ATLANTA — Stacey Abrams believes the Democrats will flip Georgia in the 2020 election - and she thinks she knows how to make it happen.

The former gubernatorial candidate recently released a playbook laying out a path to Democratic victory in the Peach State - and then across the country.

Abrams told 11Alive she believes Georgia could and should be a major battleground state in the upcoming election. There are two U.S. Senate seats and what Abrams called "hotly-contested" Congressional seats at stake. And, if the Democrats win those races, it could help change the political structure on Capitol Hill.

11Alive's Natisha Lance sat down with Abrams on Wednesday to find out why she thinks she has the winning plan.

"This state is entirely likely to flip," she said. "But what I want to ensure is that this is not a could-have. It is going to be a will-do."

Since narrowly losing the governor's race in 2018, she has been hard at work pushing for reform and for Democratic wins all the way up to the White House.

"Georgia has 16 electoral votes - that is more than a number of the battleground states," she said. "And Georgia is actually closer to tipping than a number of state that are perennially considered battleground states."

Abrams came closer to clinching the governorship than any other Democratic gubernatorial candidate. Historically, the votes are within 200,000. Abrams was separated from Kemp by 50,000.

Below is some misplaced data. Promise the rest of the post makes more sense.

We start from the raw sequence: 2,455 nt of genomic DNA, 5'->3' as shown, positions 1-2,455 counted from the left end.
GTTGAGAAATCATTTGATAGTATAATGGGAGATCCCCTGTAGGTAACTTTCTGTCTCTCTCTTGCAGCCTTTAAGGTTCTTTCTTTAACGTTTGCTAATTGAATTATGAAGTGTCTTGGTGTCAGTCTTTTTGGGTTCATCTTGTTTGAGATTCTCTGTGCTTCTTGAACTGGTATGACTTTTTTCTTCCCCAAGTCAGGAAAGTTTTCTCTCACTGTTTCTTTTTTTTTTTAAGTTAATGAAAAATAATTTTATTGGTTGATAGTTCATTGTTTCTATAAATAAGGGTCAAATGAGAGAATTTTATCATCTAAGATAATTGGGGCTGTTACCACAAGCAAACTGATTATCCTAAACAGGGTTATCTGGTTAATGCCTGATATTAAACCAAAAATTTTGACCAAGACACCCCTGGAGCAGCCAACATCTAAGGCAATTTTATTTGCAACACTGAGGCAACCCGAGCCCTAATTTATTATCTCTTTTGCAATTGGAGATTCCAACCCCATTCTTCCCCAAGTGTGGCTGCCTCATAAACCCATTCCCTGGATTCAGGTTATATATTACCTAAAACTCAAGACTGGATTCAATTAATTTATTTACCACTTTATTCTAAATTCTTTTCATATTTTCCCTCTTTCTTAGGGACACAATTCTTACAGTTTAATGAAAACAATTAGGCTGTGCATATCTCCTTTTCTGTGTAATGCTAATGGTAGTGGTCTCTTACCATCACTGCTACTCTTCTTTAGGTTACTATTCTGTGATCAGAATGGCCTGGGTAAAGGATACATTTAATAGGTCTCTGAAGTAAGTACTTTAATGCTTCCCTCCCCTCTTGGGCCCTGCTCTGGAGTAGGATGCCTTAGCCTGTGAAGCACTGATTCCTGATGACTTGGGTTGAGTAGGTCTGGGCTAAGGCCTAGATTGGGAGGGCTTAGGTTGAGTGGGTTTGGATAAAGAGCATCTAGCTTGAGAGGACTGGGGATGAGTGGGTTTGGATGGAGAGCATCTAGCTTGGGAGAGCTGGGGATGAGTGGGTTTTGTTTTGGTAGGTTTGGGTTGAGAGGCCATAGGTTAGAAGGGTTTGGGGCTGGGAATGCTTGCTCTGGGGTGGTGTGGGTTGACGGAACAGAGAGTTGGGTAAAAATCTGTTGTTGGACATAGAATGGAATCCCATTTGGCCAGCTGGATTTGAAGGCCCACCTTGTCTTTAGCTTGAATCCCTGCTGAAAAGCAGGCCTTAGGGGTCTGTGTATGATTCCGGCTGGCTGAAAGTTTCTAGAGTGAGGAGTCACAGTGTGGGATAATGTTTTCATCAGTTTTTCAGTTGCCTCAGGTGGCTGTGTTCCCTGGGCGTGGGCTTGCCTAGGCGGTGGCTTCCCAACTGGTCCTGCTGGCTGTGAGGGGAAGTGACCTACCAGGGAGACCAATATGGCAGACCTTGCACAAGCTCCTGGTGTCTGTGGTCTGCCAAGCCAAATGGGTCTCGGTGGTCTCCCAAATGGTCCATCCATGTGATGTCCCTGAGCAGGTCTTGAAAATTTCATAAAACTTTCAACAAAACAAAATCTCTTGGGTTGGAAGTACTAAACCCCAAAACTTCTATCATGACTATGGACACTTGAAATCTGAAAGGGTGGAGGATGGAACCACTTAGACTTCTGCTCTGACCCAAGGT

"Georgia is not only a purple state, it is a deeply competitive state and has been for a couple of cycles," Abrams said. "What my campaign demonstrated in 2018 is the ability to accelerate the cycle."

Now, she's sharing her plan as a type of political playbook.

"Building a strong and multi-racial, multi-ethnic coalition with historic turnout levels ... put the Abrams for Governor campaign on the doorstep of statewide victory and puts Democrats in a strong position to break down the door in 2020," she wrote.

Abrams said the keys are spending money - tens of millions - and convincing voters to show up.

"What we want to do is take advantage of the 1.7 million people who aren't voting - who are also likely to be Democratic voters," she said.

But Republicans could respond too, especially with a well-laid-out strategic road map from the other side. So why would Abrams make this public?

"We received requests from presidential candidates, from allies across the country, who wanted to know what we did and how we did it," she said. "But most importantly, they wanted to know was it possible to replicate it."

11Alive reached out to Governor Kemp's office to get his reaction to the playbook Abrams described. We have not yet received a response.

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